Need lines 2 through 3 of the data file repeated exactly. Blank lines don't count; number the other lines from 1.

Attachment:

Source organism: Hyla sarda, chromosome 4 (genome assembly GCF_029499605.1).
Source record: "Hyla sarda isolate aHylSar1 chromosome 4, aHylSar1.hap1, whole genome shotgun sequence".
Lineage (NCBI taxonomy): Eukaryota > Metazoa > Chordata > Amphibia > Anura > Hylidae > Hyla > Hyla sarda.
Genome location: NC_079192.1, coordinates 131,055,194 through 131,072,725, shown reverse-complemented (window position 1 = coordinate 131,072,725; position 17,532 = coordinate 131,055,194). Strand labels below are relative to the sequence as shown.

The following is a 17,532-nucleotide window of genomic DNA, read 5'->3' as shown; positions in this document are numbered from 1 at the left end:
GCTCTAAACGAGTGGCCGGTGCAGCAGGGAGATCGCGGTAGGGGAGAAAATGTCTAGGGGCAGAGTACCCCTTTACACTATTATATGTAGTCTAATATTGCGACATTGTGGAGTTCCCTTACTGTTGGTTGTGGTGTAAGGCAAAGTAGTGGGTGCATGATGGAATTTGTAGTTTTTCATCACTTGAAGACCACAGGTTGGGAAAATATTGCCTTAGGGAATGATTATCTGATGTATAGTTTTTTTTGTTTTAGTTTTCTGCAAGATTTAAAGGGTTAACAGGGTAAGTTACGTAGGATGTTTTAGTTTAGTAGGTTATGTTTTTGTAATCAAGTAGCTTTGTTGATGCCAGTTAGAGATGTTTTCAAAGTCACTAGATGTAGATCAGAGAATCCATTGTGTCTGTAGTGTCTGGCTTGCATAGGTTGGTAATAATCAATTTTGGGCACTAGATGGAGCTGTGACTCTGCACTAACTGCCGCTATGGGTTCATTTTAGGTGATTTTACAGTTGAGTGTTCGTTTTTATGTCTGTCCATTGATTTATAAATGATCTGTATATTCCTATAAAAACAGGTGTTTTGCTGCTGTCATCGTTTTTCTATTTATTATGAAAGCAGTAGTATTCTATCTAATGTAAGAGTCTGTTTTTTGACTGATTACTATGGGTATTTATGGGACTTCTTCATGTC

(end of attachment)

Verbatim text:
Source record: "Hyla sarda isolate aHylSar1 chromosome 4, aHylSar1.hap1, whole genome shotgun sequence".
Lineage (NCBI taxonomy): Eukaryota > Metazoa > Chordata > Amphibia > Anura > Hylidae > Hyla > Hyla sarda.